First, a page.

It's that time of year you start thinking about choosing your target races, maybe awaiting the ballot results or getting the detail for your training plan for a spring marathon assault. Or you could already be there and have nailed your training plan, for this years autumn marathon but have you given much thought to your nutrition strategy? If not, you’re missing a key opportunity to improve your performance and recovery on race day. Getting your nutrition wrong worst case could derail your whole race.
So we have pulled together 5 Marathon Nutrition Tips
1) Hydrate Early and Often: Don’t wait until the morning of your race to start your hydration plan!
- In the build up (Taper) drink 2-4 litres daily in the 48-72 hours leading up to the big race. try adding electrolyte tabs or electrolyte drinks into your plan to ensure your sodium \ electrolyte levels are well topped up.
- Before the race, on race morning, keep hydrated but use the opportunity to keep fuelled, by sipping 500ml of energy drink following breakfast you will keep your energy stores topped up during pre-race activities but make sure to give yourself plenty of time to flush any excess fluids. Stop drinking 1 hour to 45 minutes before race time.
- During the race, take advantage of aid stations so you don’t have to carry extra weight: by sipping water you will help prevent dehydration, taking small amounts at each aid station rather than waiting until you need it will keep you moving and performing better during your race.
2) Fuel Early and Often (150 - 200 calories per hour)
Plan to take in calories and fluids in small amounts, Sipping and nibbling helps your body make the most of the fuel you give it. Obviously you need to make you plan work for you, and a simple plan is easier to follow, try to eat or drink something every 20-30 minutes, however small it may be! A good marathon strategy is to take on fuel every 5 miles throughout the race starting at mile zero, then 5, 10, 15 and 20 miles.
An energy Gel, a Chew or two, a sip of energy drink, keeping a steady flow of nutrients and energy to your working muscles. (tip: set an alert on your watch to help keep you on track!) The “trickle feed” method will also reduce the likelihood of having GI issues on race day.
3) Train Your Nutrition: However you chose to fuel on race day, be sure to practice, practice, practice!
Race day is not the time to try anything new. Your nutrition plan should be sorted, even down to which flavours you know work well during long runs. It’s particularly important to find out how much fluid you can tolerate before you get that sloshing feeling in your stomach.
Practice your plan during weekly long runs leading up to your race, and adjust as needed. A good starting goal is to consume 150 / 200 calories per hour for runs longer than about 90 minutes. Remember, calories come in many shapes and sizes: gels, chews, bars and not forgetting energy drinks. Mix up the flavors to find the ones you absolutely love! A treat on race day if you find the perfect flavour.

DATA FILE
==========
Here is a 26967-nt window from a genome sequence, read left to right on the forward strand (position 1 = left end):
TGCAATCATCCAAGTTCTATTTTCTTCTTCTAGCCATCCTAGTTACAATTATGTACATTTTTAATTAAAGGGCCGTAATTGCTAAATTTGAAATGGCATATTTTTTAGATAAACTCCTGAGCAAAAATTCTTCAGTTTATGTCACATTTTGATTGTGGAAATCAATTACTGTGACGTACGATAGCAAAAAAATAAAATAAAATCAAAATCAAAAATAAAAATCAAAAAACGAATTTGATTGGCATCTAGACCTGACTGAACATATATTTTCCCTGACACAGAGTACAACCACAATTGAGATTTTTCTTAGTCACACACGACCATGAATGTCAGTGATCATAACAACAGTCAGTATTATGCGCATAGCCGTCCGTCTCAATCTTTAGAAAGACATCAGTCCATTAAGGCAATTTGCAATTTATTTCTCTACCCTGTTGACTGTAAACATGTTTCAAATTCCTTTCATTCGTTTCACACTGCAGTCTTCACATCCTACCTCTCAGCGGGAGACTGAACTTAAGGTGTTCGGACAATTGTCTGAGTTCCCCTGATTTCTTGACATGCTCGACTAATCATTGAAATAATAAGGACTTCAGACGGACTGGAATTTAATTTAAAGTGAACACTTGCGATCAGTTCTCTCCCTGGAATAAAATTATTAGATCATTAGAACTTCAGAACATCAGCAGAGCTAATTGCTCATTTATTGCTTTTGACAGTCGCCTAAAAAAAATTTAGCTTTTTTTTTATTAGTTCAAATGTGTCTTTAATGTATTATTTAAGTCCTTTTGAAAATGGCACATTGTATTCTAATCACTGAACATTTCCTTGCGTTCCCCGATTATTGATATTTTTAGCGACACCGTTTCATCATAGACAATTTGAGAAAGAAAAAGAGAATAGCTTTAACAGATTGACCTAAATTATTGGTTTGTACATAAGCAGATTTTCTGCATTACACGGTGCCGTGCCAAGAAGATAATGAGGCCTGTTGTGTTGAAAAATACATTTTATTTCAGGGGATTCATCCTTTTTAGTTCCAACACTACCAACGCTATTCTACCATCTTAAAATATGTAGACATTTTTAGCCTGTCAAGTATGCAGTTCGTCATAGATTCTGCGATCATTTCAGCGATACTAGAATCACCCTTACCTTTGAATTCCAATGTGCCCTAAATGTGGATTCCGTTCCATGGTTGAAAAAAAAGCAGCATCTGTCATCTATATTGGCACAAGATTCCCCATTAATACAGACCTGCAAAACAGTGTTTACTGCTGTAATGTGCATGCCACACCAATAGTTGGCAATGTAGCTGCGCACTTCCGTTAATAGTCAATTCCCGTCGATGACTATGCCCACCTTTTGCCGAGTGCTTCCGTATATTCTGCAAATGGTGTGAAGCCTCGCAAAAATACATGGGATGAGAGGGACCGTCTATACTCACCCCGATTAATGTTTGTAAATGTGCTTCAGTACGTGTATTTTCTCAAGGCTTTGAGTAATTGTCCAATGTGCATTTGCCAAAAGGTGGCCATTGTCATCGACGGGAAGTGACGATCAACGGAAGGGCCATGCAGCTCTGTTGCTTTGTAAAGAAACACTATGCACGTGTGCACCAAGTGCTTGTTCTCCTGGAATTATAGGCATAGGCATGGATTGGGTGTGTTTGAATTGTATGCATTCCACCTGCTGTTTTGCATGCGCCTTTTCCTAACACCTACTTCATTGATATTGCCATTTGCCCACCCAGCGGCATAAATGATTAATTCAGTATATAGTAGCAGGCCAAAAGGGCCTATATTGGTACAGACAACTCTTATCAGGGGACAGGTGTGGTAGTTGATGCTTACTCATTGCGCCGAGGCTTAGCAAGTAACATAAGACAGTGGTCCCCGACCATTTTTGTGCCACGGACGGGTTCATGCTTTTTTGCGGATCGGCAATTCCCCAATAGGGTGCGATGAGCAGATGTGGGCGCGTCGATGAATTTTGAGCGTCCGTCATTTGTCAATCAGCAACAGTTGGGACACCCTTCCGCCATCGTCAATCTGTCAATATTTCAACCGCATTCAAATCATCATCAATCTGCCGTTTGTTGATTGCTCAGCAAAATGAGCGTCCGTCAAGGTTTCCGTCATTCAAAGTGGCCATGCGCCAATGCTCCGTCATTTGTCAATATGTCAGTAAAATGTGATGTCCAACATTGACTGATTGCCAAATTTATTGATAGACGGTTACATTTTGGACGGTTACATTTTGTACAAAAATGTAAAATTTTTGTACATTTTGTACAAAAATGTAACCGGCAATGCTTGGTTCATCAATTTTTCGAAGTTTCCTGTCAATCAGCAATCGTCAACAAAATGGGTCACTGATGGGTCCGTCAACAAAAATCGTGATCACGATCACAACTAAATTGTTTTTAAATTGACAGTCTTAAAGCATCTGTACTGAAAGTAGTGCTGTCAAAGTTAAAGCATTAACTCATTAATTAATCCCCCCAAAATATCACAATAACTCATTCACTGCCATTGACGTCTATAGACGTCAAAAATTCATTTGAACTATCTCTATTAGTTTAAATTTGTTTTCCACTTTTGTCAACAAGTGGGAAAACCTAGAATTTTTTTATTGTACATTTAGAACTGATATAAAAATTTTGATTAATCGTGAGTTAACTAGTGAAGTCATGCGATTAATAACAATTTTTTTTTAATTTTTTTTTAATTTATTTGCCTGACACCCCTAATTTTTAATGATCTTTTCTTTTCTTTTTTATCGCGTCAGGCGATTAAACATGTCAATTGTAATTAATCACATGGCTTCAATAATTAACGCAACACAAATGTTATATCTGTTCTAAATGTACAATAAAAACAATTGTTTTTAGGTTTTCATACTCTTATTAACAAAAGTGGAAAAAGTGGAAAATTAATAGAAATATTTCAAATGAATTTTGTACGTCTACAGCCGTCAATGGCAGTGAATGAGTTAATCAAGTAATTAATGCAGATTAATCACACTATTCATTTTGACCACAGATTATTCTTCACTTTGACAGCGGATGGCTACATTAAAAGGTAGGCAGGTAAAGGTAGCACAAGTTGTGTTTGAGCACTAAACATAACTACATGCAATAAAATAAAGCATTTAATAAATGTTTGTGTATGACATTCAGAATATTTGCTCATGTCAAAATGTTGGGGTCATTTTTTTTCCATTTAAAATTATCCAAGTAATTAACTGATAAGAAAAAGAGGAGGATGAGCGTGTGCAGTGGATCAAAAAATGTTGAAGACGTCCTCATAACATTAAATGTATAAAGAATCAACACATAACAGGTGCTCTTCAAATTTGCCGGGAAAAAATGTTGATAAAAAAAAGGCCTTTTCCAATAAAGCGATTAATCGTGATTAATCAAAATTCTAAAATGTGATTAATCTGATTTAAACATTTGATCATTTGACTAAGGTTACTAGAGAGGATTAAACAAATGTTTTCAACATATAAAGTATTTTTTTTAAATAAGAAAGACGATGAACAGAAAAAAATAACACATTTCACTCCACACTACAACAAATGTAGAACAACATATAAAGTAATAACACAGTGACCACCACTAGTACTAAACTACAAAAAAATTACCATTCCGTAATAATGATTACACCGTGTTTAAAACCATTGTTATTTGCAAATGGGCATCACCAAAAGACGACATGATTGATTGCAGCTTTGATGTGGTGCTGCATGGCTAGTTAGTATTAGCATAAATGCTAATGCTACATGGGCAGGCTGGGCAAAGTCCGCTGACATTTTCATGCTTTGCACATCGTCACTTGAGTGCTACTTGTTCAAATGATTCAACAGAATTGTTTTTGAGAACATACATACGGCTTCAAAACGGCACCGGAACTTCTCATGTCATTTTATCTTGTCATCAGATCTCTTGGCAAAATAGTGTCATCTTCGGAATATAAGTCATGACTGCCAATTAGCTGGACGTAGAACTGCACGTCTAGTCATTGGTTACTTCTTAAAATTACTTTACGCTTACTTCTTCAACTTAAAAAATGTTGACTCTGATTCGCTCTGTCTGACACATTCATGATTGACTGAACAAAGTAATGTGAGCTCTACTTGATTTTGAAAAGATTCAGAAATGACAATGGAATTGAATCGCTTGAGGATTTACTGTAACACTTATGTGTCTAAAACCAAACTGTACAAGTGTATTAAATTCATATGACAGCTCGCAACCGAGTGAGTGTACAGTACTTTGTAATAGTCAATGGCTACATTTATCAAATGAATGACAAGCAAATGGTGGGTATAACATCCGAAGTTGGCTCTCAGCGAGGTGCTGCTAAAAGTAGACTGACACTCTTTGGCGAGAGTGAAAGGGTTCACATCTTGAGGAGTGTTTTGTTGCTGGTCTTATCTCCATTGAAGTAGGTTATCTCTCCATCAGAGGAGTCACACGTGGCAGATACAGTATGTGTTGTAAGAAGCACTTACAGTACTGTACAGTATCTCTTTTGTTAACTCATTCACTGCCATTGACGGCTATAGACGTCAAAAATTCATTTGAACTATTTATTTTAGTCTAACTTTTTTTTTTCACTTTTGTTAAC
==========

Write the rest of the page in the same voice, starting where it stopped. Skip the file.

4) Protect Your Muscles: During prolonged, strenuous exercise (like marathons!) your body will start to break down its own muscles to supply amino acids for energy production.
To protect your muscles from breakdown and help kick start recovery, we recommend supplementing your supply of branched-chain amino acids (BCAAs), which are the most important amino acids for muscle repair and rebuilding. Not only that, BCAAs are metabolised directly by the muscles themselves, providing an additional energy source!
Tip from GU Energy: take four GU Roctane BCAA Capsules before and four BCAA Capsules after your race to minimise muscle breakdown, promote recovery, and help you avoid having to walk like the Tin Man after your race.
5) Don’t Wait Until the Last Minute: Finally and maybe the most important rule while it’s tempting to go for the all-you-can-eat pasta dinner the night before your race, this might not be the best strategy.
Chances are, you’ll end up overeating on foods you’re unaccustomed to digesting and regret it later. Feeling bloated on race morning is not a feeling we would recommend to anyone.
Instead, try upping your carbohydrate intake 2-3 days leading into your event, while also cutting back on fat and fiber. Along with your taper (you ARE tapering, right?), this strategy will effectively stock your muscle and liver glycogen stores (a.k.a., fuel tanks) without leaving you feeling bloated and uncomfortable the night before the race.
- Try to get 3-5 grams of carbohydrate per pound of bodyweight daily. For example, a 150 lb runner should target 450-750 grams daily for 2-3 days preceding the race.
- Trim the fat and aim for less than ½ gram per pound of body weight, or <75 g per day for our 150 lb runner.
- The day before, try to eat at lunch time, and plenty of fluids to wash it down. As with your race day nutrition plan, make sure whatever meal you choose to eat the night before is something you’re used to eating!
While we think it’s important to have a plan, we also know that everything doesn’t always go according to that plan on race day. You might not be able to find your favourite breakfast (if you can pack it and take it with you), you could lose a Gel in the chaos of the start, or even miss an aid station. So, if something goes awry, stay calm, smile, and remember that running is fun!